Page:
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VCU Archaeology

I began the process of scanning loose human teeth

by Andrew Foster, 2015 Spring Intern


My name is Andrew Foster, and I am a senior undergraduate student interning in the Virtual Curation Laboratory.  During the preceding winter intersession, I happened to take a one-week, intensive course on human dentition identification and development, and it was during this class that my interest was piqued regarding the potential use of 3D scanning technology and its applications for dental anthropological research.  Dr. Means encouraged my interests, and with a number of samples lent from the VCU Bone Lab, I began the process of scanning loose human teeth.



While I generally had success with scanning molars, some problems immediately presented themselves.  Given the intensely small and detailed nature of loose human teeth, a level of detail was necessarily lost, especially in the occlusal surface so often utilized.  Additionally, relatively symmetrical teeth, such as incisors and canines had a tendency to scan improperly, what we call “Stonehenge-ing” in the lab, wherein each scan is broken apart in space instead of merging into a single mesh.  Apart from these issues, the process of working with the digital models was facilitated by their small size, and processing times were relatively short, allowing for a large number of specimens to be scanned and manipulated during my 120 hours here.


The final product at present includes both digital animations of the scanned and edited loose teeth as well as 3D printed replicas of the original tooth.  My hope is that these replicas may be used in conjunction with  future Human Dentition identification instruction to enhance the classroom experience and allow for mass collaboration on one specimen, versus the segmentation inherent in identifying singular teeth.  Additionally, the existence of virtual models provides for a reliable means of recreation in the event of specimen destruction, something not currently available to the VCU Bone Lab’s collection.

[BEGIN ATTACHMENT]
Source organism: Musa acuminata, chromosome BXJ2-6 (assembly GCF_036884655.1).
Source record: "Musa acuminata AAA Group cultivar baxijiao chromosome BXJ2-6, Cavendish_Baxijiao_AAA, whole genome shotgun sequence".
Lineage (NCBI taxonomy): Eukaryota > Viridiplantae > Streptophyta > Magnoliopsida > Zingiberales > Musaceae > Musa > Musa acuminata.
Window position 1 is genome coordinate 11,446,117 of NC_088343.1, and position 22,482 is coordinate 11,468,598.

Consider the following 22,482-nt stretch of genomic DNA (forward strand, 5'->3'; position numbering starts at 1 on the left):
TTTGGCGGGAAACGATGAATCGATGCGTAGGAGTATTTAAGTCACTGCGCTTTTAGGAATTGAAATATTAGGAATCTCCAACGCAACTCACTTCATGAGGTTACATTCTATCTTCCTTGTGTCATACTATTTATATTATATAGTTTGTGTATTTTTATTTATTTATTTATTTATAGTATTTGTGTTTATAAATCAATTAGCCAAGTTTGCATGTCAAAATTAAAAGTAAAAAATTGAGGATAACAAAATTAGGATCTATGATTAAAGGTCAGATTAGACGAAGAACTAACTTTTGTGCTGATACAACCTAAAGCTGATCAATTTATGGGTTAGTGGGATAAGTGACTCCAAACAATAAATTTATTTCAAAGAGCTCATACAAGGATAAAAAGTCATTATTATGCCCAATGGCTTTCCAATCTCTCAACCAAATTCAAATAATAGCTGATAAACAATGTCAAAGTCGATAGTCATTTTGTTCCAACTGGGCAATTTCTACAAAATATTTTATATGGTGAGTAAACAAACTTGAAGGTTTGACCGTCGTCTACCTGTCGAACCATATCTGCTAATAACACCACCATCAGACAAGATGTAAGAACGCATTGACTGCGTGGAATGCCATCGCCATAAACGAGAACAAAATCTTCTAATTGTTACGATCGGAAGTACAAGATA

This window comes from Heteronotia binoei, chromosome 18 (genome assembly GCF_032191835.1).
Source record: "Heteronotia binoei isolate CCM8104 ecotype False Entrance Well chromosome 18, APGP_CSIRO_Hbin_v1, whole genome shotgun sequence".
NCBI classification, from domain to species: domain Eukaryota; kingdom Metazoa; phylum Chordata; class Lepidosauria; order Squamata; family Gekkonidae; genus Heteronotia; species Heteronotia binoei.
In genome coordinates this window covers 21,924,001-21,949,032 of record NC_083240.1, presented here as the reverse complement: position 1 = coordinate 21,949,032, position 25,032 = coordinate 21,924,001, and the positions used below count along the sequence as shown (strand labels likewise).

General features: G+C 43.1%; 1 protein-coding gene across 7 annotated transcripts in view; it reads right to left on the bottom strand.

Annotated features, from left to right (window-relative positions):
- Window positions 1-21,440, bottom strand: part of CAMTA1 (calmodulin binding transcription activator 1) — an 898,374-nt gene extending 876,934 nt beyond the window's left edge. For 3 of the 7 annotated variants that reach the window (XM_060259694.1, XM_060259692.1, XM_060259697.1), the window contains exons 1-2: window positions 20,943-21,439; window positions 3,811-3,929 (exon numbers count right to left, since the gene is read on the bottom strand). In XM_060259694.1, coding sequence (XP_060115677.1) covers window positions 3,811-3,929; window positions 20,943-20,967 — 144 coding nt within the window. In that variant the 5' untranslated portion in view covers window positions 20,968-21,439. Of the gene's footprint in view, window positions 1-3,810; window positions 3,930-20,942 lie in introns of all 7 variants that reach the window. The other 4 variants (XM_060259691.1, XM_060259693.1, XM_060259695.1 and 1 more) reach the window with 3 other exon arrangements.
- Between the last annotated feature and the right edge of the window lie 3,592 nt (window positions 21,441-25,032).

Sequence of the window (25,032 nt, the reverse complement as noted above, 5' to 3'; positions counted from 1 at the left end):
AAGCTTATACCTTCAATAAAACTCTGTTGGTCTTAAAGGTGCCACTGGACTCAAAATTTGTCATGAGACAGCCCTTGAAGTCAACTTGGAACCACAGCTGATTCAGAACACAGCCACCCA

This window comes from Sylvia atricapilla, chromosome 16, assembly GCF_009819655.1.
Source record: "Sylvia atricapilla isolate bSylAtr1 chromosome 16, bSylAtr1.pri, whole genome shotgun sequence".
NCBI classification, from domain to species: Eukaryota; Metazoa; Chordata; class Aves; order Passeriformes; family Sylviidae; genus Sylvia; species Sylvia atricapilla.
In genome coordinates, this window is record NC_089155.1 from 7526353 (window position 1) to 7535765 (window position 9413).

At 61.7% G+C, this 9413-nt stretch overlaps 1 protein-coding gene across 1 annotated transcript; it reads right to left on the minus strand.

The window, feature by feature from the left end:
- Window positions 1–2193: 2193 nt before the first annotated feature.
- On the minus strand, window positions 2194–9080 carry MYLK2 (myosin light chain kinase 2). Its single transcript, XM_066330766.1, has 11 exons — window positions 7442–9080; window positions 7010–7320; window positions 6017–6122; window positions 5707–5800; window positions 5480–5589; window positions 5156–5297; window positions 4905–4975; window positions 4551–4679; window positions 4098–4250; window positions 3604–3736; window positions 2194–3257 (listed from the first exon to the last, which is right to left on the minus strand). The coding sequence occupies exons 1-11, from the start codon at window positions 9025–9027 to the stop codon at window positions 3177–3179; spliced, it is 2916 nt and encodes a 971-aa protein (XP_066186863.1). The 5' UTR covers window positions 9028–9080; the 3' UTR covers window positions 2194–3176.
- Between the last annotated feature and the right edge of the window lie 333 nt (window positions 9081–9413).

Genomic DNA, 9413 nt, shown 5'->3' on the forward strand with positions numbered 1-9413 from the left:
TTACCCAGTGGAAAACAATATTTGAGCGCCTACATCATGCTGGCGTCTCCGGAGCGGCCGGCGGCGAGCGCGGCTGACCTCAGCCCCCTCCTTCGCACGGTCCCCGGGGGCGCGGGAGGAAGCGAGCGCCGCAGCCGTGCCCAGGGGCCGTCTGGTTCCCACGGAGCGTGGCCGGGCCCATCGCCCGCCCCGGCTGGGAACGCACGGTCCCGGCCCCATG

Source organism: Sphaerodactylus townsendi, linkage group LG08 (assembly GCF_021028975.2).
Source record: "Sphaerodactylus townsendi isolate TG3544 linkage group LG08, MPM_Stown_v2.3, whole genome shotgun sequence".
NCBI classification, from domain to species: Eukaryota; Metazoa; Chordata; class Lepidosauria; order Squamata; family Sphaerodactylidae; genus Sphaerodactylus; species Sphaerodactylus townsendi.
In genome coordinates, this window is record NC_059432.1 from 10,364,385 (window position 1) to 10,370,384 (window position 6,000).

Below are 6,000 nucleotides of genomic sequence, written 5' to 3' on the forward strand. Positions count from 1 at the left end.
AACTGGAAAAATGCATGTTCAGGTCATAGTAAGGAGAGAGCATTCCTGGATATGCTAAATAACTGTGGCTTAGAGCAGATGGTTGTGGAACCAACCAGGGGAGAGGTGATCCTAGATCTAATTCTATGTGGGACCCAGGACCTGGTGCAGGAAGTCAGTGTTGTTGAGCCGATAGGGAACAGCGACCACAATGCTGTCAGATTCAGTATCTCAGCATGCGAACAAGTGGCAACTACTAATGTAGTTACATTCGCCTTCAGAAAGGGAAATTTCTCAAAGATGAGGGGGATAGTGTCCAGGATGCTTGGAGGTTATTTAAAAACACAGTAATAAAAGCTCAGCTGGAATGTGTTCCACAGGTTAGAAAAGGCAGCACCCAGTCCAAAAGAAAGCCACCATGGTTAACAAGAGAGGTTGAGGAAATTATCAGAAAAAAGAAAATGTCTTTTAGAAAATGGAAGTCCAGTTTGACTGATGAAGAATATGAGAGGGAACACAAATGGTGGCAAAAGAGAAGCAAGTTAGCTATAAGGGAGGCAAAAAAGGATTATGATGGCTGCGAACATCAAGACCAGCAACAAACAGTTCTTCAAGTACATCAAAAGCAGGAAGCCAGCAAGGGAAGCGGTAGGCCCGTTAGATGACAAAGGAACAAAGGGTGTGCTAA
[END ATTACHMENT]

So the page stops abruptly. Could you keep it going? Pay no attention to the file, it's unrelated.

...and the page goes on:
Moving forward, my hope is to begin work on a digital typology for the Virtual Curation Museum.  Akin to the existing zooarchaeology virtual type collection currently made available by the Virtual Curation Lab, openly publishing such a type collection online would provide an invaluable resource for dental anthropology students the world over.  Further, with the addition of an ultra-HD scanner to the Virtual Curation Lab, I hope to rescan the molars currently in the collection, in order to more accurately capture dimensions – in particular the occlusal surfaces – which prove so invaluable to dental analysis.  It is my belief that taking precise digital measurements of these models will alleviate many of the problems that plague the metric analysis performed by dental anthropologists currently.




  1. Pingback: How 3D Printed Bones Are Revolutionizing Forensics And Bioarchaeology | Forensic News - May 28, 2015

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